Whether you are meeting in person or having to draft an email to officially ask for the promotion/ pay rise, it is essential that you write a draft letter to your manager about why you feel you deserve this increase. Think about your answers to the aforementioned questions in Step 2. When you write this draft, draw on your goals, the responsibilities you hope to take on and what positive contributions you have made towards the business since you started. Think about whether or not you wish to include the information you discovered about the average pay rate for your position -- are you being underpaid? Make sure to avoid inflammatory language, threats, ultimatums or other similar demands. You want to ask graciously, showing respect for your boss, the role, and the industry.


Have you finished writing your letter? Great. DO NOT SEND THE LETTER!!! This is a draft.


Instead, sleep on it. We mean: You can write the draft letter and give yourself a few nights without looking at the draft, before re-visiting it. In a perfect world, your meeting is happening in 3-4 days, so you do have time to reflect and think about what you want to say.


When you look at your draft letter again, make any changes and edits, before committing to that course of action.


  • For those of you emailing your request: You do not want to send a spelling mistake, or send an poorly written request, you also so not want to sound impolite, demanding, or manipulative. So, it pays to give yourself time with the words, to allow yourself to find the right way to craft your request. It is good form to write as if constructing a formal letter and show respect in your language. Also include sentences like, "I'm open to learn how I can improve to take on more responsibility" or "I'd love to discuss my goals with you further" or "could I do anything now to shape myself into the [more senior job title]?"

  • For those of you meeting in person: Having written out what you want to say in a draft letter is a great way to practice for being there, on the day. Rehearse your 'pitch' and make it genuine and heartfelt. You may like to practice in the mirror or with a friend to gauge how you use your words and how they might be interpreted. When you meet your manager in person, be sure to bring your newly edited letter, so if you do feel terribly overwhelmed, you can always READ it to them.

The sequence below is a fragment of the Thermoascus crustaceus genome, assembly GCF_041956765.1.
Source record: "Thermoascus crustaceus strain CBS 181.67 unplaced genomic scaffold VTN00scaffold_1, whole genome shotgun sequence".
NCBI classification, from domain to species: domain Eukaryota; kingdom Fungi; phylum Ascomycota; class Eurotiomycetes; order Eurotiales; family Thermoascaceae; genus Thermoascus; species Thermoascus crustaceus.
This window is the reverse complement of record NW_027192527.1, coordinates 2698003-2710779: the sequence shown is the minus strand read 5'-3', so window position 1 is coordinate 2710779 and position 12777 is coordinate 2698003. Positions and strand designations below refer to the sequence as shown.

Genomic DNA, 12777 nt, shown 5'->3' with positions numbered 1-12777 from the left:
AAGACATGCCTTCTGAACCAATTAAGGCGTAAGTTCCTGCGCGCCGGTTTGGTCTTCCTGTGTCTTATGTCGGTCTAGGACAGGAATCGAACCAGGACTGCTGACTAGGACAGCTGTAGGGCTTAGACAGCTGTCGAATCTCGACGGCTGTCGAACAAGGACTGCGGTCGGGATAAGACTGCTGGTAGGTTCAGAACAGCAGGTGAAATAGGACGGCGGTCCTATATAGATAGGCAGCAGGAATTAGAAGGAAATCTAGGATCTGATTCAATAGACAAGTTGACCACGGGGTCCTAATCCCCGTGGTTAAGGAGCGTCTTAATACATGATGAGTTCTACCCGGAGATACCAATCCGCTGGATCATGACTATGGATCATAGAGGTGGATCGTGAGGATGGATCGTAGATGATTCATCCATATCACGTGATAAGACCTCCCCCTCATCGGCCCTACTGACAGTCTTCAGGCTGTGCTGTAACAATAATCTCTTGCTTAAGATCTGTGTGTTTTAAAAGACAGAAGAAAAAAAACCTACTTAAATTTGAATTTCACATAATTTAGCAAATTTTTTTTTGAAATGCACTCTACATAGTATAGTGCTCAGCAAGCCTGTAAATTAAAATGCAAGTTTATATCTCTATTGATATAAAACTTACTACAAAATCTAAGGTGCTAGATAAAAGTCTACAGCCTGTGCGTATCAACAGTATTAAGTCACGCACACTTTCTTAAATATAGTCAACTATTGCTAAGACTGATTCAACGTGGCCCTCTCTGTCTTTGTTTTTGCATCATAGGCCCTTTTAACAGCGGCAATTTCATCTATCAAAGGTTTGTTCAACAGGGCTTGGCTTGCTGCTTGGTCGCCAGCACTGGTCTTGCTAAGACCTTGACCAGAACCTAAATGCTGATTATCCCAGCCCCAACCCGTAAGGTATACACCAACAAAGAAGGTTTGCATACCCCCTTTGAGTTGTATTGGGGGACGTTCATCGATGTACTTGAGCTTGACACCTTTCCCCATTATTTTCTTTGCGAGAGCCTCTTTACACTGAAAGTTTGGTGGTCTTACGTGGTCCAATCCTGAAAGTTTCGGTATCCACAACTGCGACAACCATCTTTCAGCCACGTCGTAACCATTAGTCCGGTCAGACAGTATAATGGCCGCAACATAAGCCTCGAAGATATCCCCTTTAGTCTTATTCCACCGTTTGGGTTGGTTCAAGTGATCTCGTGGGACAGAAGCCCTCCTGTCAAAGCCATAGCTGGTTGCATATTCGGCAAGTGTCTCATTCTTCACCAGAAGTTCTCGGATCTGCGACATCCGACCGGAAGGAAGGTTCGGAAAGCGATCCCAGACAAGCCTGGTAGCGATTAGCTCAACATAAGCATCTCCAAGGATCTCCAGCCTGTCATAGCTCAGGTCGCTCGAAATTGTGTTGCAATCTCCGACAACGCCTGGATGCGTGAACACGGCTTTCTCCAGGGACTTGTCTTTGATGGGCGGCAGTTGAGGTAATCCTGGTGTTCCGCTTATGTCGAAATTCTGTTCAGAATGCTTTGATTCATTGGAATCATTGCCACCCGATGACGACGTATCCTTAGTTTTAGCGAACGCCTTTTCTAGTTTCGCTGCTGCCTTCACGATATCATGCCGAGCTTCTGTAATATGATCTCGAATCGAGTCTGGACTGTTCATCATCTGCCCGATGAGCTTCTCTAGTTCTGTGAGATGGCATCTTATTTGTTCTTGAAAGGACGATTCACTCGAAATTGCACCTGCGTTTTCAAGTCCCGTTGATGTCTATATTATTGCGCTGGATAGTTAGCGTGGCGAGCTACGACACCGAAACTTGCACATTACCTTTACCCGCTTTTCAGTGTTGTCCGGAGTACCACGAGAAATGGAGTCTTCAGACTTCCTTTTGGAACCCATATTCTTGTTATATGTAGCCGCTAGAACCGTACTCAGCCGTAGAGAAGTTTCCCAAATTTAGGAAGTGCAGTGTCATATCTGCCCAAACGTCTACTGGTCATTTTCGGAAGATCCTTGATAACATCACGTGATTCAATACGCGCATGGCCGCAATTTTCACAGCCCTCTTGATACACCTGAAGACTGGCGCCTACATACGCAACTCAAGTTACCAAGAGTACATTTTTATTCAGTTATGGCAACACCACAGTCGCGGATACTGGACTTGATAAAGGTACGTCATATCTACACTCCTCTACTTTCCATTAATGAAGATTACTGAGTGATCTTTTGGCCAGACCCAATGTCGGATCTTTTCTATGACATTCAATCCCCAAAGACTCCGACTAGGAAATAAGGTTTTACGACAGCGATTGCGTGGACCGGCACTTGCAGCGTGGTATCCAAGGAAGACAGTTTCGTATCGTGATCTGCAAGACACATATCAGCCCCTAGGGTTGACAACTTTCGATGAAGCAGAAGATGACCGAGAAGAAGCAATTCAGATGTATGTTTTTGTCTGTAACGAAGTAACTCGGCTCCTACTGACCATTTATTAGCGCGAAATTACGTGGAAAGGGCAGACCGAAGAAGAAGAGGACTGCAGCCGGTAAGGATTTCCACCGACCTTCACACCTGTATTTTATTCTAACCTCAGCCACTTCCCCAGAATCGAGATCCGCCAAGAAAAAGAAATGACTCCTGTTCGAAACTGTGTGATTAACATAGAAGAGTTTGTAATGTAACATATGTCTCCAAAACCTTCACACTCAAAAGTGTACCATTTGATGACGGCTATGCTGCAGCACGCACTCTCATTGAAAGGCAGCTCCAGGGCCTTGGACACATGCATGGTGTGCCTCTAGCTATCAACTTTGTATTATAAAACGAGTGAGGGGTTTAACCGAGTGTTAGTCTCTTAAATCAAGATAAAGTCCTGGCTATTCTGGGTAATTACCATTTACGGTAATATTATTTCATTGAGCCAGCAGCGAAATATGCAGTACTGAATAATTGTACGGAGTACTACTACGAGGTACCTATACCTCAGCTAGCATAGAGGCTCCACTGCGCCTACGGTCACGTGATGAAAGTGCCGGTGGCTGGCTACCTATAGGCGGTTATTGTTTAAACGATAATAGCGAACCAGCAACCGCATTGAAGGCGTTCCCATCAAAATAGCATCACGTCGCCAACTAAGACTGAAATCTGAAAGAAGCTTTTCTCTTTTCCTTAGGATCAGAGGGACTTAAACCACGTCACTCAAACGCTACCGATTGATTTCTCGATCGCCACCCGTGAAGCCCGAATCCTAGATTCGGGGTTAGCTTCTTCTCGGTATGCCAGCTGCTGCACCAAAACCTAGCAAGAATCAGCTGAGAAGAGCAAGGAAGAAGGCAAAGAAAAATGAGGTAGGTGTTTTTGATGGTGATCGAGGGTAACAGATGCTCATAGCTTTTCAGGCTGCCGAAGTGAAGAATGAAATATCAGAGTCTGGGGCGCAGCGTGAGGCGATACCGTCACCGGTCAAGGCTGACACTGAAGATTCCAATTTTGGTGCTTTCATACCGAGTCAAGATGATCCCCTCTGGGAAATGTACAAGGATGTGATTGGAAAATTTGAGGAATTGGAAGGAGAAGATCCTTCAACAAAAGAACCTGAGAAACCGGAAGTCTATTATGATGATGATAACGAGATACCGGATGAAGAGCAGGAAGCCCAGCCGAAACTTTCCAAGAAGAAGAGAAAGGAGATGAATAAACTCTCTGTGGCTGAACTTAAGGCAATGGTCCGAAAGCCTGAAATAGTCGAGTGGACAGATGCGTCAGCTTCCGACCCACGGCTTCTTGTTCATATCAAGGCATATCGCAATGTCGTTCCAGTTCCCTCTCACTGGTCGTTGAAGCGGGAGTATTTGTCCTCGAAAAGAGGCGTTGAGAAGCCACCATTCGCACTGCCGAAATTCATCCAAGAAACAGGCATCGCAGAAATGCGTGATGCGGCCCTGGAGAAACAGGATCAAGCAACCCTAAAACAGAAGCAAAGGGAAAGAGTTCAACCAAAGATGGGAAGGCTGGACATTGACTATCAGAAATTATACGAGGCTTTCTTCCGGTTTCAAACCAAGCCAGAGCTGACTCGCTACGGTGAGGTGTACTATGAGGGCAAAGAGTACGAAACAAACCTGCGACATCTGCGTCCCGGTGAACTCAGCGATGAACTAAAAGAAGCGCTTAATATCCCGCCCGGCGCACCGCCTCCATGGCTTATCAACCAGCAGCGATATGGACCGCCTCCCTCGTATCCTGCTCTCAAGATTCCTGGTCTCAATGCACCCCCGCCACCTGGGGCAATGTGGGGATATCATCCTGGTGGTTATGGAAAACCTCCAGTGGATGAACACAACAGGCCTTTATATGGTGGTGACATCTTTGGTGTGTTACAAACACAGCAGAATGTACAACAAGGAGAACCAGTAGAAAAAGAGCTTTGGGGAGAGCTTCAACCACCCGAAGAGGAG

Be willing to share openly


4. Accept what IS


Whether you get an approval or rejection of your request, it is important to truly hear what your boss is saying in response

Asking for something that you feel you deserve is inevitably going to generate emotions. If you get it, try not to jump up and down and WOOHOO! This is awesome, but be gracious in your success and thank them. Now, you need to accept what is and live up to whatever you asked for.


And, if your request was turned down, be gracious then too. See -- even if you have worked through the negatives of your desire/ lack and have confidence in yourself and this pitch for more, sometimes things don't work out. Sometimes even with all your preparation and authentic expression and hard work, you cannot land that promotion/ pay raise/ bonus. Now, you need to accept what IS and be willing to continue in your job.


If your request was turned down, it doesn't immediately mean that your boss is completely unreasonable, nasty, or has decided you're not good enough. It could be any number of reasons why they reject your request. For example: the company is not in a good financial position, they are doing restructuring, the role you want is already filled or doesn't exist, they feel the work you're doing in this role is perfect for the business right now, they want to see more commitment from you (often the reason if you're very new to a role), or maybe they are restricted by laws and what not.


Whether you get an approval or rejection of your request, it is important, at the meeting (or when reading their response on email), to truly hear what your boss is saying in response to your request. This is the time where you have openly and honestly laid yourself bare, telling them your goals, your wishes to grow with the business. You have been vulnerable and this really shows great courage and tenacity. A manager/ boss likes to see that. If you can accept what their response is, and find your inner CALM to take their words on board and continue to excel in your role, that's already putting you in better stead for an eventual promotion!


Accept what happens


So, in short -- if you want to secure that promotion, pay raise, bonus, ASK.... but make sure to approach with curiosity, prepare well, ask graciously and accept what is.


We hope that helps!